Top 10 Poses for Recovery in Yoga For Runners


Running is an excellent exercise that helps to strengthen your core and leg muscles and is an ideal form of meditation, it could also cause tight hamstrings, hips, and quads. Yoga prior to or following a run is a great alternative to running, since regular practice helps to release those tight spots, improve your balance, increase flexibility (which helps reduce the risk of injuries) and strengthen the glutes and your core and make you a better runner.

Whatever stage you’re in during your run These yoga poses for runners can be a wonderful addition to your training.

1. (Baddha Konasana) Butterfly

A great seated yoga position Butterfly pose is a fantastic method to loosen your hips following a run. Since it’s a sitting pose it offers relaxation benefits and also helps stretch your psoas muscles, inner thighs and lower back, each of which may be tight after a run.

Look at the image above for a the butterfly pose. Start by sitting on the floor, your legs extended towards the front. Begin by bringing both of your soles together, allowing your knees drop like a butterfly. Keep the bottom of your feet pressing into the mat. Let your feet fall apart as if they were books to stretch your ankles and feet as you gradually letting your knees drop towards the floor, but not putting them down.

If you find this stretch to be too strenuous, you may place yourself on a cushion, block or bolster to help stretch your hips while ensuring that you’re keeping your spine straight.

2. Half-Pigeon (Eka Pada Rajakapotasana)

Half-pigeon is a great hip opener. Although the front leg might appear to be the one that is getting a fantastic internal rotation rear leg is stretching the hip flexor and psoas muscles.

To get your entire body in the posture place your body on your mat, and extend your left leg behind your back. Bring your right shin to a point where it is in line with the mat’s front and flexing your right leg to shield your knee. Make sure your hips remain aligned as you ease your hips.

Use your hands to assist your body in this upright position or, to push it further, you can lower your forearms to get a more intense stretch. It is possible to put an object under your back leg in order to keep your body in place. Within 30 to 60 minutes (or longer! ), switch your legs.

3. Joyful Child (Ananda Balasana)

The Happy Baby is yoga pose that assists to stretch the hips while also releasing the glutes, lower back and groin. These muscles are prone to tightening when utilized to support your body while running.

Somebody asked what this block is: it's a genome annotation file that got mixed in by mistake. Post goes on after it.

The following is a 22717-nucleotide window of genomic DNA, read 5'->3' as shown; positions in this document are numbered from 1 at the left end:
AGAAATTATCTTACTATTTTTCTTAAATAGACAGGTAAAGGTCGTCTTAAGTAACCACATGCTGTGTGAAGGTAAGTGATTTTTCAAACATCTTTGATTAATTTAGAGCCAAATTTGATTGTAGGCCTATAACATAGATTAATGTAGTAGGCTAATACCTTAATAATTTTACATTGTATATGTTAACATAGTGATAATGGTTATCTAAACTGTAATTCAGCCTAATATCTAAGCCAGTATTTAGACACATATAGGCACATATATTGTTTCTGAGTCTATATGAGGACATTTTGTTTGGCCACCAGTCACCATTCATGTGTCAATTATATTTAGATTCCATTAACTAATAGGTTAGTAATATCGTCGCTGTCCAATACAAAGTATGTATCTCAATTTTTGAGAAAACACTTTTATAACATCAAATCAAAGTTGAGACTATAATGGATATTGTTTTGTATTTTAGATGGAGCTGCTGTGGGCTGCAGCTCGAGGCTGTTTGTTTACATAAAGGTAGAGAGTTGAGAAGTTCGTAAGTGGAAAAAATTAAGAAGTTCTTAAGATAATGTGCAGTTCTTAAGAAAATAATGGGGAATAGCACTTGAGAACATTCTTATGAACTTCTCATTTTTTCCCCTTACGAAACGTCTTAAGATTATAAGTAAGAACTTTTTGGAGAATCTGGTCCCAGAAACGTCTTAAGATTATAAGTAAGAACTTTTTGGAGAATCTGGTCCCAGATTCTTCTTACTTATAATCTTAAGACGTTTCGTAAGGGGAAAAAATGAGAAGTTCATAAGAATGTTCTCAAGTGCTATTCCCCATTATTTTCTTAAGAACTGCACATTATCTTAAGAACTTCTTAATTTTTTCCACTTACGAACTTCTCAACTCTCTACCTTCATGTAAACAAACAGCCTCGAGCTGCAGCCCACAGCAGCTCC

Start lying on your mat on your back by bending your knees towards your stomach. Utilize your hands to grasp the outside blades of your feet, pulling your knees toward your armpits and keep your feet bent. Relax your body and relax into the stretch, then pulling your knees towards your armpits, avoiding your legs. You may also rock gently around here and massage the lower part of your back. If you need to, utilize straps instead of clinging on to your feet to allow this posture to be easy.

4. Downward Dog (Adho Mukha Svanasana)

Downward dog is an excellent pose to show your legs some love. This pose helps stretch your hamstrings and calves, as well as your feet arches. This calming pose can also help to lengthen your spine as well as stretch your shoulders. It is a great part of your yoga routine to get your body ready for exercise.

Start on your mat with your knees and hands, placing your knees beneath your hips. Spread your fingers out and push into your palms while you raise your tailbone up to the ceiling, aiming to straighten your legs. You can push your feet to work further to your calves. Keep in mind that the aim of downwards down is not to lower your heels as low as possible however, to maintain the length in your body.

5. Gomukhasana, or the cow face pose

A seated position which is a great post-run pose (or any time you need a bit of recuperation) and helps relax the muscles tight in the glutes as well as the hips. If you do the entire pose it can also provide an excellent shoulder stretch.

Begin by sitting upon your mat. Move your left knee towards the middle of the mat and stack the right knee over the top. Keep your back straight as well as your knees in a relaxed position and allowing your hips to widen and your tailbone drop toward the floor. Sit on a blanket, block or a bolster if you need. Make the pose more challenging through lengthening the spine bent forward on your knees, while maintaining your spine straight. This posture typically includes an triceps stretch, that can be great for opening the chest.